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to discount those opinions or to discredit them entirely. [Note 2] Viewed in the light most favorable to the Commonwealth, the evidence was sufficient to warrant the jury in finding that James died as a result of inflicted injuries.

As to the identity of the perpetrator, we disagree with Collazo's argument that, as in Berry, 393 Mass. at 796, the evidence, even when viewed in the best light for the Commonwealth, equally supported two inconsistent propositions: that Collazo himself inflicted the injuries, or that James's mother did so. The evidence warranted a finding that James suffered his fatal injuries between approximately 1 A.M., when James's mother fed him, observed his condition to be normal, and went back to sleep, and approximately 6:50 A.M., when James was found unresponsive in his crib and emergency services were called. The jury could have found that, throughout that time period, Collazo was James's sole caretaker while James's mother slept. In these circumstances, there was a clear basis in the evidence for the jury to find that it was Collazo, not James's mother, who was responsible for his death. The jury were not left to speculate between two equally likely propositions.

Conclusion. Because the evidence was sufficient to warrant a conviction of murder in the first degree based on extreme atrocity or cruelty, double jeopardy principles do not bar Collazo's retrial on that charge. The single justice neither erred nor abused his discretion in denying relief.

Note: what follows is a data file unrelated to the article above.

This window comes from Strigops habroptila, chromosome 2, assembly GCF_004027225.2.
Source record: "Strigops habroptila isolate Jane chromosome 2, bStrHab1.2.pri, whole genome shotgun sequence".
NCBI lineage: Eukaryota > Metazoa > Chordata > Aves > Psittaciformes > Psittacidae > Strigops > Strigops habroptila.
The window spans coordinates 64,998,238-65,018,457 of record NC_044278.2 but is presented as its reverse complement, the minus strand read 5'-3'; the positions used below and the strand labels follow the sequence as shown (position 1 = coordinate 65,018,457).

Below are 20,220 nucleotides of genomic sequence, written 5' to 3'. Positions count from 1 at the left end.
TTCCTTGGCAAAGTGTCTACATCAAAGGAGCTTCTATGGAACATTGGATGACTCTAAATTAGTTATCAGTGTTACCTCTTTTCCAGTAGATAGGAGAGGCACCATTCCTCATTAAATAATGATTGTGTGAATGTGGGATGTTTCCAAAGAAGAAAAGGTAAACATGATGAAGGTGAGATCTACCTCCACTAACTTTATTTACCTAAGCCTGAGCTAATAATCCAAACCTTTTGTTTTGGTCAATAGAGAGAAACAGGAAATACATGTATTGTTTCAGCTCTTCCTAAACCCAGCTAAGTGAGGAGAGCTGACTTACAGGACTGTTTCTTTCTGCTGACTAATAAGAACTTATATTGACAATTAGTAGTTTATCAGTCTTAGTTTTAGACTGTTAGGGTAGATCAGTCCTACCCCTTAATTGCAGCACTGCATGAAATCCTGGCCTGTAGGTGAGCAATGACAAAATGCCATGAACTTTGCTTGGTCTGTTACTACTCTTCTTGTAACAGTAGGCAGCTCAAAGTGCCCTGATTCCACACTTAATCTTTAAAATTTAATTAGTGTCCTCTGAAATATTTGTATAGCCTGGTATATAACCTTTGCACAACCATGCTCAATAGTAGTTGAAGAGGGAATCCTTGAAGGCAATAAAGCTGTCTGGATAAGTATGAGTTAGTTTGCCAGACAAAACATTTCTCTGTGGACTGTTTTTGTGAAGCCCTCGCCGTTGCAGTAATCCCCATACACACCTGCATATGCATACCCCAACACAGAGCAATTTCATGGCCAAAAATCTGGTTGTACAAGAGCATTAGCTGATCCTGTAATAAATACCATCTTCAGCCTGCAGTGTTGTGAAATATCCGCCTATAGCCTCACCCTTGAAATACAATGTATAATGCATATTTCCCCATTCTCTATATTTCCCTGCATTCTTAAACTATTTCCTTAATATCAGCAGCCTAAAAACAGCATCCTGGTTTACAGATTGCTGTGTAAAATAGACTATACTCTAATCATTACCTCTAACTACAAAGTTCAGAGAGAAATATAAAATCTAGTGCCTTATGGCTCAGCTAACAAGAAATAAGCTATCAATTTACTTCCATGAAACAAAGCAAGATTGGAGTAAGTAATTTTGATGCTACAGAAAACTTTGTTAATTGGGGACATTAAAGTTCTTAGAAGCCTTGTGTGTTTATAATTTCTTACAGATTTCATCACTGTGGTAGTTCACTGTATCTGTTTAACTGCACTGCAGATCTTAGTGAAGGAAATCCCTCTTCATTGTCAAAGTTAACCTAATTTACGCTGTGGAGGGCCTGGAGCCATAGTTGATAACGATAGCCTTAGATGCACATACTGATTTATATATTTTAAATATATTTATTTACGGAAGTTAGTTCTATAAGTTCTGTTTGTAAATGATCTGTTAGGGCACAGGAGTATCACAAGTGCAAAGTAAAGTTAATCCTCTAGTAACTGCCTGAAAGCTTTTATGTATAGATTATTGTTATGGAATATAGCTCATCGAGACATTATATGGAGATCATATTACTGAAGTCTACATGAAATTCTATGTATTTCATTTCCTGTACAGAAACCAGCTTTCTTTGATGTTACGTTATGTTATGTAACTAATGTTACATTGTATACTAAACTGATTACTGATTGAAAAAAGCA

Judgment affirmed.

David B. Hirsch for the petitioner.

John A. Wendel, Assistant District Attorney, for the Commonwealth.


[Note 1] At the close of the Commonwealth's case, the trial judge entered a required finding of not guilty on so much of the indictment as charged murder in the first degree based on deliberate premeditation, leaving it for the jury to consider whether Collazo committed murder in the first degree with extreme atrocity or cruelty. Other charges were dismissed at the Commonwealth's request. In addition, the jury acquitted Collazo of one indictment charging assault and battery.

[Note 2] While we view the evidence in the light most favorable to the prosecution, we recognize that the defendant offered, through expert testimony, evidence that James died from natural causes, based in part on evidence of pneumonia in his lungs at the time of death. The defendant also raised questions about, inter alia, the thoroughness of the original autopsy.